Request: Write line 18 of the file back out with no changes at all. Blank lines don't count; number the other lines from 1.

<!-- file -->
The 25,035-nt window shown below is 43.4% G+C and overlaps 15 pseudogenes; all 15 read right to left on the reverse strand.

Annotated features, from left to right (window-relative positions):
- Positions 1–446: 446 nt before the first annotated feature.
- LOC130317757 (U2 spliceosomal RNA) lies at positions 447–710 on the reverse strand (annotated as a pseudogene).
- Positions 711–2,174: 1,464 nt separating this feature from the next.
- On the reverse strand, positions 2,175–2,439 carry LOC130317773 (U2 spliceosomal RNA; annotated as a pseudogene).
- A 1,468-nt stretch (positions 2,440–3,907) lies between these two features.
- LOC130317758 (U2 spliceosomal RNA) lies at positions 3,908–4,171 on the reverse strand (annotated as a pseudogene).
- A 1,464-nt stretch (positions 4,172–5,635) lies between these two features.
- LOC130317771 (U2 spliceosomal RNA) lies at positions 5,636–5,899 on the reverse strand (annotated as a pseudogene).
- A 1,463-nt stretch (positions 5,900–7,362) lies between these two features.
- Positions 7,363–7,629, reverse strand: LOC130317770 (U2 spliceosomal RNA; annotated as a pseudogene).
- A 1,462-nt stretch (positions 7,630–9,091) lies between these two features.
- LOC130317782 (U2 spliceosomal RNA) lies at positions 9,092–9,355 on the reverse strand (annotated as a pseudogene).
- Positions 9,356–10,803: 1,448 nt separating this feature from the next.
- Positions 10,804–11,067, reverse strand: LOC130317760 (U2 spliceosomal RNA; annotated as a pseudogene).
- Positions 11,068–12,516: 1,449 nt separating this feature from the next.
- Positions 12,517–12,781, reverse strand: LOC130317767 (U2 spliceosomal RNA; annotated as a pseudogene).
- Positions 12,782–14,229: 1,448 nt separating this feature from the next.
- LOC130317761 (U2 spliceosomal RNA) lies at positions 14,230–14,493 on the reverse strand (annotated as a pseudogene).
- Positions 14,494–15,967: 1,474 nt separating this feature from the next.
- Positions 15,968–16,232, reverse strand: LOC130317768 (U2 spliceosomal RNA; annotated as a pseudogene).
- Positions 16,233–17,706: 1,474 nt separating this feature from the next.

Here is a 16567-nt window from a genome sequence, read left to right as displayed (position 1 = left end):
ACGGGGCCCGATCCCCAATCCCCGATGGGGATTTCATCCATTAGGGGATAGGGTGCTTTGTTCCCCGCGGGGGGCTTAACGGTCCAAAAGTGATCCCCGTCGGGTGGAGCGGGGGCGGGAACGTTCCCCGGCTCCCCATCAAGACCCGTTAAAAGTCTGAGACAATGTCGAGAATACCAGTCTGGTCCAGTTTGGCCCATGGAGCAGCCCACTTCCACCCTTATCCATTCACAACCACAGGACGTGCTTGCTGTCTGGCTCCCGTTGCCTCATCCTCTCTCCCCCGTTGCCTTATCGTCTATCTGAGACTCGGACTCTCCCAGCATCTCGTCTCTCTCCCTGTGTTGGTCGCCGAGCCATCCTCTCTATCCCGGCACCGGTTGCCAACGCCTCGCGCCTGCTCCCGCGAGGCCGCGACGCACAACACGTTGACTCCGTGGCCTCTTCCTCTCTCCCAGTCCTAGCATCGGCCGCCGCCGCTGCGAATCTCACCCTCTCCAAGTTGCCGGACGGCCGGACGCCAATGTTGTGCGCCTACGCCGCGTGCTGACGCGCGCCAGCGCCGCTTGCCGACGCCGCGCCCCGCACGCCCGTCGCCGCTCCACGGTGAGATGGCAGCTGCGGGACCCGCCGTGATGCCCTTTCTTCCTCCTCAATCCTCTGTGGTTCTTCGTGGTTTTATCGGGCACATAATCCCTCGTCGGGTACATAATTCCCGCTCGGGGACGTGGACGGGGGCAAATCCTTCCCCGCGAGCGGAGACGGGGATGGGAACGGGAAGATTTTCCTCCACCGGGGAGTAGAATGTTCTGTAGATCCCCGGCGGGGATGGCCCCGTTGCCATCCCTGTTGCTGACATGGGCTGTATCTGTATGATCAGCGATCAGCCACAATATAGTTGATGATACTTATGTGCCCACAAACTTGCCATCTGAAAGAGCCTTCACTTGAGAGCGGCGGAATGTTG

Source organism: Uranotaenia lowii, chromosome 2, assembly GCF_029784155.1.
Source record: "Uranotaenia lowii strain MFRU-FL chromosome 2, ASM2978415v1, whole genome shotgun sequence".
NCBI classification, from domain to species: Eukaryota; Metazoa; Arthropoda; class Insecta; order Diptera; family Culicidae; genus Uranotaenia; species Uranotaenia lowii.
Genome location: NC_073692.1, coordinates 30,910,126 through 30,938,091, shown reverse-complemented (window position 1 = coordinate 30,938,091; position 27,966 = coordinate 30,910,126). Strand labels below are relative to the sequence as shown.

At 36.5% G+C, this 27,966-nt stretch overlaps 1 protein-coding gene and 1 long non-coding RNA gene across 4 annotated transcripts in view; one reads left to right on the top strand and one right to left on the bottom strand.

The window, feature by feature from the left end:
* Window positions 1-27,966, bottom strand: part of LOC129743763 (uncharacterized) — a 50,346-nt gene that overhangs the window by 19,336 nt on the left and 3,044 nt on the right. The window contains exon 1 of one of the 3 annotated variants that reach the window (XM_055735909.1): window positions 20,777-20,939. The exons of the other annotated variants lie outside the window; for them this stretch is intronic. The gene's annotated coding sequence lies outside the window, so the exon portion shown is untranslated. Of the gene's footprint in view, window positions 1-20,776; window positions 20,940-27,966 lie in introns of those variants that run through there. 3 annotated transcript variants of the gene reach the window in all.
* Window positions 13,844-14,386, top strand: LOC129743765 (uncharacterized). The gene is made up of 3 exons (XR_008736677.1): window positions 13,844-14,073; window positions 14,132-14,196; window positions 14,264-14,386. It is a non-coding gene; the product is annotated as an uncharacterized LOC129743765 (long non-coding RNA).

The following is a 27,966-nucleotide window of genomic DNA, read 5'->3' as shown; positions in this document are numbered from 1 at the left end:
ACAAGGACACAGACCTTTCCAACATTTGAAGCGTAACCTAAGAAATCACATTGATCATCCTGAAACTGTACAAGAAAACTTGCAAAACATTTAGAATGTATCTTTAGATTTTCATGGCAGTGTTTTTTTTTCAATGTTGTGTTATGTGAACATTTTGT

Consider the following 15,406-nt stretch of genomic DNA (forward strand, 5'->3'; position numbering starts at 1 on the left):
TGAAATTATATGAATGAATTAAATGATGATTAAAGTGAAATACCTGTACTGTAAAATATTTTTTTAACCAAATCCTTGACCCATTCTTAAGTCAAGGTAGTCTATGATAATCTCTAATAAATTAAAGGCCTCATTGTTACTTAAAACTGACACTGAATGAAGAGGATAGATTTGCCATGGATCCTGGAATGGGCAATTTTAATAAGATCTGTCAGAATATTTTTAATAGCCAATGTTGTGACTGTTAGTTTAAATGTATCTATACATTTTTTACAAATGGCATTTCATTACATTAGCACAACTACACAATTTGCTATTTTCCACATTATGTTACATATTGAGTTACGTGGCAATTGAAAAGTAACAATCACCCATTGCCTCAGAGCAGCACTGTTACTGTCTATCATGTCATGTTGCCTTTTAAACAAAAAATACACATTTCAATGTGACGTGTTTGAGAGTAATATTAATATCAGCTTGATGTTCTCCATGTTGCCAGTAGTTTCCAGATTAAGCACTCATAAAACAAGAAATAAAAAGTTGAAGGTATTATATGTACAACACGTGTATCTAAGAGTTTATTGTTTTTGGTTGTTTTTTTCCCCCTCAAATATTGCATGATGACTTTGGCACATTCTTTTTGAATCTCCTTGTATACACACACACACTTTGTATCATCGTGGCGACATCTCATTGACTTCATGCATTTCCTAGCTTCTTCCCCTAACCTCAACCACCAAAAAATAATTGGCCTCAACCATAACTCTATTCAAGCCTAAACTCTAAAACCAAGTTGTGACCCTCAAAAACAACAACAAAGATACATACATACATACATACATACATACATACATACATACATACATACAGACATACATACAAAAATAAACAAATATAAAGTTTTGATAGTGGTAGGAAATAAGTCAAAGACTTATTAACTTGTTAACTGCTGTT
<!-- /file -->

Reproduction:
- Positions 12,517–12,781, reverse strand: LOC130317767 (U2 spliceosomal RNA; annotated as a pseudogene).